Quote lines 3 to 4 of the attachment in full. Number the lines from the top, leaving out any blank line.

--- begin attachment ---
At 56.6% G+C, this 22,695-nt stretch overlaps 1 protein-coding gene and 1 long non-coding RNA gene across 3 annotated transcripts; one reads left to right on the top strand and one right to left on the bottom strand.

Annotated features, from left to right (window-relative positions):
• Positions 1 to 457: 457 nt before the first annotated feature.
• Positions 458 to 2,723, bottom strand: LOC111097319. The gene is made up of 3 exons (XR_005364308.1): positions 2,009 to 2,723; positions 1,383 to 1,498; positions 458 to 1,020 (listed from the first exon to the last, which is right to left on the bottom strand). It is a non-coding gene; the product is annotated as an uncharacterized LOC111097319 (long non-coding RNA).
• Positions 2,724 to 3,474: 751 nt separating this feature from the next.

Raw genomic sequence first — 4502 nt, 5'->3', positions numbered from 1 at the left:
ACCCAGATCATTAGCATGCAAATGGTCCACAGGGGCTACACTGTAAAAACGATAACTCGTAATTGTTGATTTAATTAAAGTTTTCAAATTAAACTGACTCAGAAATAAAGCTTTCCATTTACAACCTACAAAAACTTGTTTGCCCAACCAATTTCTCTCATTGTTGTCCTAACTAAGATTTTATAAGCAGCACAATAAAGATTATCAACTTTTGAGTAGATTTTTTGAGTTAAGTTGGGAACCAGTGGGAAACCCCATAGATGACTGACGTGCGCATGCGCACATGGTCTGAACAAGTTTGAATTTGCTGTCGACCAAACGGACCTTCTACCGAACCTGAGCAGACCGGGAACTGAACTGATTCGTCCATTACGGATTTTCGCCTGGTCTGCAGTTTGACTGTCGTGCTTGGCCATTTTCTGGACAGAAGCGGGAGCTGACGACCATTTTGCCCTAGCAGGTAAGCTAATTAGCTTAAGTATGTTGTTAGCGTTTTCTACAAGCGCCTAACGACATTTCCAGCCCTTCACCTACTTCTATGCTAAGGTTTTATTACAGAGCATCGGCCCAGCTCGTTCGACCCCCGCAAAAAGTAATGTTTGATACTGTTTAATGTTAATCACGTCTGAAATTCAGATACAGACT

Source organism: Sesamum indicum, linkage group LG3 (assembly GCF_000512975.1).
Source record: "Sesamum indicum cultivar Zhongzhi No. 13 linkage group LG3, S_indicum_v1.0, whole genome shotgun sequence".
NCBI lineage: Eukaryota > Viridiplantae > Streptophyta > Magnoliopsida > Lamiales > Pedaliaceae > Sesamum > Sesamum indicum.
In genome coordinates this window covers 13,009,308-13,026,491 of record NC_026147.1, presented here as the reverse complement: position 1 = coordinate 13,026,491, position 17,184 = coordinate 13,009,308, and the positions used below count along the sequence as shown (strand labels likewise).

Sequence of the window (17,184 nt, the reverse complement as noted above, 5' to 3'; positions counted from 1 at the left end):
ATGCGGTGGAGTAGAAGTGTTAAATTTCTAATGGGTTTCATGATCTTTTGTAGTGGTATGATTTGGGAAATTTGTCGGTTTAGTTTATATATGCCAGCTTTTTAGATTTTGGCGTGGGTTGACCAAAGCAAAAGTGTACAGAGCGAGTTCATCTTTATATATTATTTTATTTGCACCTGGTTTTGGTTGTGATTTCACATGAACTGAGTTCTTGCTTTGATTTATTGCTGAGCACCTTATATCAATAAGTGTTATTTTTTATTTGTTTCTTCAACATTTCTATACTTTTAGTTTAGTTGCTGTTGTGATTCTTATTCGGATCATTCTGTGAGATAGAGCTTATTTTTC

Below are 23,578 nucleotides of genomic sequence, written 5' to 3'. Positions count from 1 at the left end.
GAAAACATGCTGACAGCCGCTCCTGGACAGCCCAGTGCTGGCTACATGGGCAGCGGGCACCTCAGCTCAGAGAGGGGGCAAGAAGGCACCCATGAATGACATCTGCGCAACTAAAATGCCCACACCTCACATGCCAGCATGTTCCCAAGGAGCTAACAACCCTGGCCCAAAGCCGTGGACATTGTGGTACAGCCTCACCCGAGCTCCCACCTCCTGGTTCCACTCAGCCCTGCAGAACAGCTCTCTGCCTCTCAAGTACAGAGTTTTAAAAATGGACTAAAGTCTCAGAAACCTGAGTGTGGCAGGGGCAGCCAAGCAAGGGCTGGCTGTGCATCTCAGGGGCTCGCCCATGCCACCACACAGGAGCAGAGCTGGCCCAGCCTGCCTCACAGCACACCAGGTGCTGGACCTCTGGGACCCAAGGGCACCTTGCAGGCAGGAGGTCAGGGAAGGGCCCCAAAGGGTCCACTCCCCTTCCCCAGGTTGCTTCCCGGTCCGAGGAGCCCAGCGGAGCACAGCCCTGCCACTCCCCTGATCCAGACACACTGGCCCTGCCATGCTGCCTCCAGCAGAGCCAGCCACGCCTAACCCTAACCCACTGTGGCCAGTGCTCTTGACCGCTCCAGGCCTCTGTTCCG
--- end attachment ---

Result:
• Positions 1 to 457: 457 nt before the first annotated feature.
• Positions 458 to 2,723, bottom strand: LOC111097319. The gene is made up of 3 exons (XR_005364308.1): positions 2,009 to 2,723; positions 1,383 to 1,498; positions 458 to 1,020 (listed from the first exon to the last, which is right to left on the bottom strand). It is a non-coding gene; the product is annotated as an uncharacterized LOC111097319 (long non-coding RNA).